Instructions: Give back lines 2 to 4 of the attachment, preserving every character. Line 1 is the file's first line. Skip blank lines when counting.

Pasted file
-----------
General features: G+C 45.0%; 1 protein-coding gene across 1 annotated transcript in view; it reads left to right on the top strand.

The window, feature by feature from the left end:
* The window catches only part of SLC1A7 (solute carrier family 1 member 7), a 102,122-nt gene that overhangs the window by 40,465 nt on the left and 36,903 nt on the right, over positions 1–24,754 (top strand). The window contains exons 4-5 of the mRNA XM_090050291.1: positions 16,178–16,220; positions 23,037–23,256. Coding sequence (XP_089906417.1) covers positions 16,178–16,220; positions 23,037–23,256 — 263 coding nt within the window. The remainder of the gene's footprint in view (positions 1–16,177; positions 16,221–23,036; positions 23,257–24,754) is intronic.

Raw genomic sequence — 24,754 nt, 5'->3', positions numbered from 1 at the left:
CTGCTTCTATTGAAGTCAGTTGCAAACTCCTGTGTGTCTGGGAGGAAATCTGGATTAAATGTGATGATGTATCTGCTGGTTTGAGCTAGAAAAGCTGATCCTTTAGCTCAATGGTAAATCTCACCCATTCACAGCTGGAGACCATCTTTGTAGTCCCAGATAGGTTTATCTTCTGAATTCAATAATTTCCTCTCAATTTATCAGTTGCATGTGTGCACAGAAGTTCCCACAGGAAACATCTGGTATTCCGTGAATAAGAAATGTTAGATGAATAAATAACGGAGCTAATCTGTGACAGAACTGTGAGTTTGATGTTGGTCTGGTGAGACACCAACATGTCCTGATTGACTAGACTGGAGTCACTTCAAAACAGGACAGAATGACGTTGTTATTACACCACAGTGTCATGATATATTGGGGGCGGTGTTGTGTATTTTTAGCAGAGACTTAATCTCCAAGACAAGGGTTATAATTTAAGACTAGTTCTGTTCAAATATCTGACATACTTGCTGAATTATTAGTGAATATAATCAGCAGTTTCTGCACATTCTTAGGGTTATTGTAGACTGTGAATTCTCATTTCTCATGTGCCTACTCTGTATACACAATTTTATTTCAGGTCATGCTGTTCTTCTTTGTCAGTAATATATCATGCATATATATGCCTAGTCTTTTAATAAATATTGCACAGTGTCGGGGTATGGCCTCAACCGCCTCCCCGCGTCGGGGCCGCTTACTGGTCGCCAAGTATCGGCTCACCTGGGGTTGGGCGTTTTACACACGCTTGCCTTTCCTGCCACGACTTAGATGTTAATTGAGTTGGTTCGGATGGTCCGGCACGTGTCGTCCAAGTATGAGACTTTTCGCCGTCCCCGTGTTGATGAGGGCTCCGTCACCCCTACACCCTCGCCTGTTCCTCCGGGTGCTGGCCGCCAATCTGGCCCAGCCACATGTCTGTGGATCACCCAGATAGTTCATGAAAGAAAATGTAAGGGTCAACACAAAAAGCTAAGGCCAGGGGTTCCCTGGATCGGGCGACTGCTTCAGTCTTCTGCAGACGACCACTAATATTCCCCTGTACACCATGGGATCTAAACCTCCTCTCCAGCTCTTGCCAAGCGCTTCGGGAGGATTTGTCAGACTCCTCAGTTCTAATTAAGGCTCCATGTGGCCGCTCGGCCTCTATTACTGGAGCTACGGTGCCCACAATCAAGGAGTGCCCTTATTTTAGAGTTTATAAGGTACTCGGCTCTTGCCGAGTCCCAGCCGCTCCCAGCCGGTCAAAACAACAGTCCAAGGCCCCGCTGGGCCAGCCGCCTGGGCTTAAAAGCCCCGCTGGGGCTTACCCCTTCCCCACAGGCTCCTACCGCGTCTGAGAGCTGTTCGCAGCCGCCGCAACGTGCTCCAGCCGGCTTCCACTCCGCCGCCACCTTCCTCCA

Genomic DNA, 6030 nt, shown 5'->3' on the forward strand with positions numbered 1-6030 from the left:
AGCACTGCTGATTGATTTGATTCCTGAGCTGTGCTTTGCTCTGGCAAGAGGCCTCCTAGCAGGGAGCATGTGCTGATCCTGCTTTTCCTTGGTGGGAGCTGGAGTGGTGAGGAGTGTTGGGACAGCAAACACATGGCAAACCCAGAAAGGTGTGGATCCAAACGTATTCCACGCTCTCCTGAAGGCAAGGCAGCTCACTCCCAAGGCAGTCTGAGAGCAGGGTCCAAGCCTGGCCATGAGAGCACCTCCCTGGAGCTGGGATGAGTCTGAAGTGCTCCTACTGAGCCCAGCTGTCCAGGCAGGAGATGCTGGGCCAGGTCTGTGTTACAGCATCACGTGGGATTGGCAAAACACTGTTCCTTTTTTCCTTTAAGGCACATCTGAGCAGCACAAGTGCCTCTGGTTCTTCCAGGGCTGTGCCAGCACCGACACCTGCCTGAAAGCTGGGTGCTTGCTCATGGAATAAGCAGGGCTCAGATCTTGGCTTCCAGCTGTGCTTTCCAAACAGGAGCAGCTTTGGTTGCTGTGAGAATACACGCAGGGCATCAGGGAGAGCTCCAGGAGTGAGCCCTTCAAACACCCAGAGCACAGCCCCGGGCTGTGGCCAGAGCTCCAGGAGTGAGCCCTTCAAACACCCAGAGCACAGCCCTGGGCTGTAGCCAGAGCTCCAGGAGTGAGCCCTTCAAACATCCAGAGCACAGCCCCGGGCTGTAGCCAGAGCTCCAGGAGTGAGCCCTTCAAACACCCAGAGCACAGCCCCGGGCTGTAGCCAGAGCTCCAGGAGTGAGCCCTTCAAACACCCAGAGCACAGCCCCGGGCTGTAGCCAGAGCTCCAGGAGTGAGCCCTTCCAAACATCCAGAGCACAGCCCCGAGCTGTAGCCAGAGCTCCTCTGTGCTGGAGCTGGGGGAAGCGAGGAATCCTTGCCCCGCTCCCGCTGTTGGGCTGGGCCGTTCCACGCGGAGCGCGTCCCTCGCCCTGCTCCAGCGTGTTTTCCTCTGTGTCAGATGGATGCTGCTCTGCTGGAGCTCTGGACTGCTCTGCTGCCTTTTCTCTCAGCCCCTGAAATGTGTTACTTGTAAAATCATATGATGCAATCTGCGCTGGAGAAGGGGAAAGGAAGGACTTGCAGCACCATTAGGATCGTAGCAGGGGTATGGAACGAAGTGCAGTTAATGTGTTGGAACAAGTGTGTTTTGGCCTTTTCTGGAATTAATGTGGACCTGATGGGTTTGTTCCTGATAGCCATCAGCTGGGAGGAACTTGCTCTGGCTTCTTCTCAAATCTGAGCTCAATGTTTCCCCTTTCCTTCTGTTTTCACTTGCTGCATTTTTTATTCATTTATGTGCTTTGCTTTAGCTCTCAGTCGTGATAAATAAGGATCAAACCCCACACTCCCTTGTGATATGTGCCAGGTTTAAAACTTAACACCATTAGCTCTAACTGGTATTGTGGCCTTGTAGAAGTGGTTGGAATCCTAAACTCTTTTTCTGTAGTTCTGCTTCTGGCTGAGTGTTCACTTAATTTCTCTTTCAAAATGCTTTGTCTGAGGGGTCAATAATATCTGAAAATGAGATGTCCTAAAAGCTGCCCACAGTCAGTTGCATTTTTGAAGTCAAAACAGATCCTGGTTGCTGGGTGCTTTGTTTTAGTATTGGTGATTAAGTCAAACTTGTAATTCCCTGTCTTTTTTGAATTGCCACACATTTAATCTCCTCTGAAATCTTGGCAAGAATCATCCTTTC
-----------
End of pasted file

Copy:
The window, feature by feature from the left end:
* The window catches only part of SLC1A7 (solute carrier family 1 member 7), a 102,122-nt gene that overhangs the window by 40,465 nt on the left and 36,903 nt on the right, over positions 1–24,754 (top strand). The window contains exons 4-5 of the mRNA XM_090050291.1: positions 16,178–16,220; positions 23,037–23,256. Coding sequence (XP_089906417.1) covers positions 16,178–16,220; positions 23,037–23,256 — 263 coding nt within the window. The remainder of the gene's footprint in view (positions 1–16,177; positions 16,221–23,036; positions 23,257–24,754) is intronic.

Raw genomic sequence — 24,754 nt, 5'->3', positions numbered from 1 at the left: